Komal Soin

Wall of Hope: Stories of Courage & Inspiration


When Komal Soin learned she was pregnant with triplets, she was surprised and overwhelmed.

“How could one have triplets the first time they became pregnant?” she asked herself.

Her first pregnancy proved to be more than she expected. Komal was closely monitored by Kapiolani Medical Center for Women & Children’s Maternal Fetal Medicine (MFM) team following her first trimester due to the high-risk nature of her pregnancy. She praises the entire MFM team for their amazing care, and feels very fortunate to have had Dr. Men-Jean Lee by her side throughout the process providing constant support, even sharing her personal cell phone number and telling Komal to call or text her at any time with her questions or concerns.

“Because of the great care she provided, we remain friends and colleagues to this day!” Komal says.


Komal was diagnosed with HELLP syndrome, a complication of high blood pressure, and preeclampsia during her pregnancy. She was hospitalized after her water broke for approximately five days before she delivered her triplets via C-section at 27 weeks.

The premature triplets spent 2 months in Kapiolani's Neonatal Intensive Care Unit (NICU), where Komal says the "Nurses, staff and doctors made us feel at home. They were an incredible community of support.

“They gave me advice not only on how to take care of the babies, but also on how to take care of myself,” she reflects. “Their friendliness and willingness to go above and beyond to care for us made our NICU stay bearable.”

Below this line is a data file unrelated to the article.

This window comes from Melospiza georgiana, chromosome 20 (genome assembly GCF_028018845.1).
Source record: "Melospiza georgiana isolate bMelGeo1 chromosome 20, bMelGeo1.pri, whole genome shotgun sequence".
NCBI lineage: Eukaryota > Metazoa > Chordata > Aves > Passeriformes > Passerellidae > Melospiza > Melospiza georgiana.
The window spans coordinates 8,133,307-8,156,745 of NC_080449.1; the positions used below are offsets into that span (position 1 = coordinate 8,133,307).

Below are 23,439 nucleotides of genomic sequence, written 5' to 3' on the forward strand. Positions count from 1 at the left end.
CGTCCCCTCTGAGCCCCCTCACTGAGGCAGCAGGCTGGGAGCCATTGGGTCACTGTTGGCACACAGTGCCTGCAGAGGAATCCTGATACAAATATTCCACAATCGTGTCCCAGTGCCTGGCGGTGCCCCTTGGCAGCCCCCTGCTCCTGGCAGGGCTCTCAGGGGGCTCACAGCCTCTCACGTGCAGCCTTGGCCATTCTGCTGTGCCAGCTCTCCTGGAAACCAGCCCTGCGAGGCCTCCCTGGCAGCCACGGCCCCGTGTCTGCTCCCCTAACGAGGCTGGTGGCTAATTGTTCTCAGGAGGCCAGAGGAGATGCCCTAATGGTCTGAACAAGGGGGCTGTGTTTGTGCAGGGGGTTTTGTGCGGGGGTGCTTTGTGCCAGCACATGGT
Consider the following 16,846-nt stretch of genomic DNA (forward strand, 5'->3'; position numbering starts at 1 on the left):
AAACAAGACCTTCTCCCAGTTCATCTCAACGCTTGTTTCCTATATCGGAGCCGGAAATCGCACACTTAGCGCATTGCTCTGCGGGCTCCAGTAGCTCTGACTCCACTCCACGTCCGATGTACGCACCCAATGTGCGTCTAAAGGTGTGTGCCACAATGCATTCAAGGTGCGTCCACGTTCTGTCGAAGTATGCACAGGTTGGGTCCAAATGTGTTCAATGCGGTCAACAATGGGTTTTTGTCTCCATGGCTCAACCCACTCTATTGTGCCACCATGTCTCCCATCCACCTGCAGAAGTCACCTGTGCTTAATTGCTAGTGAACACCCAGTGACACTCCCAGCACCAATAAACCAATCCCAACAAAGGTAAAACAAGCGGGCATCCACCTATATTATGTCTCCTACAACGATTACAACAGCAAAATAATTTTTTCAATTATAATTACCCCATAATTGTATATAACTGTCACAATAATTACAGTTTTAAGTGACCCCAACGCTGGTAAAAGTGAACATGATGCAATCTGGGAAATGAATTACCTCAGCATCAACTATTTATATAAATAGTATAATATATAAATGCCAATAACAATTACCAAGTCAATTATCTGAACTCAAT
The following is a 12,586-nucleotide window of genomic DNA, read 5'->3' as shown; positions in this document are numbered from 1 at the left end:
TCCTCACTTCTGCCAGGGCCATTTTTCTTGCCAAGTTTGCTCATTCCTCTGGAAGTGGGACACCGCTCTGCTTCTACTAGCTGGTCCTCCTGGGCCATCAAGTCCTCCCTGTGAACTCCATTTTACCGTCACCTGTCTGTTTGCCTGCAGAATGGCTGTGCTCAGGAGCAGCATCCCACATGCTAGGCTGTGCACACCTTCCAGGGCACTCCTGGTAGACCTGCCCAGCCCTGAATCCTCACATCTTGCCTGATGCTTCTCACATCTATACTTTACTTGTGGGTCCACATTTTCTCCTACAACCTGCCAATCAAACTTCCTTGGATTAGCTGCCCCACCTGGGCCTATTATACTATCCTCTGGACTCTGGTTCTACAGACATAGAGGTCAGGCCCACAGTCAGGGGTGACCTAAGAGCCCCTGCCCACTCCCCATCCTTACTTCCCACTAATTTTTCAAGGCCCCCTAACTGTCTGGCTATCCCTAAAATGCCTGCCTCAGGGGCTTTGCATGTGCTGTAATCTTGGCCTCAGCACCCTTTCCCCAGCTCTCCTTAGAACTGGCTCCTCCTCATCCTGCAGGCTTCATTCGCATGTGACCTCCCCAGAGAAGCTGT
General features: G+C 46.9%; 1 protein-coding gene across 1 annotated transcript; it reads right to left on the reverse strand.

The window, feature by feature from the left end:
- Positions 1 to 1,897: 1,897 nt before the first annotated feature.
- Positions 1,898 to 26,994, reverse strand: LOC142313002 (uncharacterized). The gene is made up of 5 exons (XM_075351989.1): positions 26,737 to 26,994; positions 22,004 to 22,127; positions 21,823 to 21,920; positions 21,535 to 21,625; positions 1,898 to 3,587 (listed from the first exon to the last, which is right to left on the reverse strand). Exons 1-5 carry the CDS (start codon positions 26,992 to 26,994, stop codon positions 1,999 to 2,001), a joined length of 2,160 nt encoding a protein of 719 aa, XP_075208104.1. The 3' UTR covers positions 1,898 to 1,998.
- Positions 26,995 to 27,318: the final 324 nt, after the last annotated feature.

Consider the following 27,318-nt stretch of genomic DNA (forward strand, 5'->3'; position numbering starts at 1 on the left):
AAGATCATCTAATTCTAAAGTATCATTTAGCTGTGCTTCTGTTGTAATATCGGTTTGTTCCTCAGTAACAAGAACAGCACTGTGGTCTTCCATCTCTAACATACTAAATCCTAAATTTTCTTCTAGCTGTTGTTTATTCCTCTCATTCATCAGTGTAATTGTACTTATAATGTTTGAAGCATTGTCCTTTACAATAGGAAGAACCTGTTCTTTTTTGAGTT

One year later, Komal and her babies – Layla, Lilyana and Kalyani – are doing well.

"My babies are 1, in good health, and growing and developing on target. For 27 weekers, this is amazing!

“Having multiple, premature babies is really hard, but now I have so much fun with my girls and can’t wait to see their happy, giggly faces every morning!”

As Komal reflects back on the stressful time their family endured during the first year of her daughters’ lives, she acknowledges that it takes a community to take care of children.

“I’ve learned through this whole ordeal that it’s okay to accept help when people offer it. We wouldn’t have made it to where we are today without our friends, family, and the community at Kapiʻolani who took care of me and my babies then, and still are.”

Published on: December 8, 2020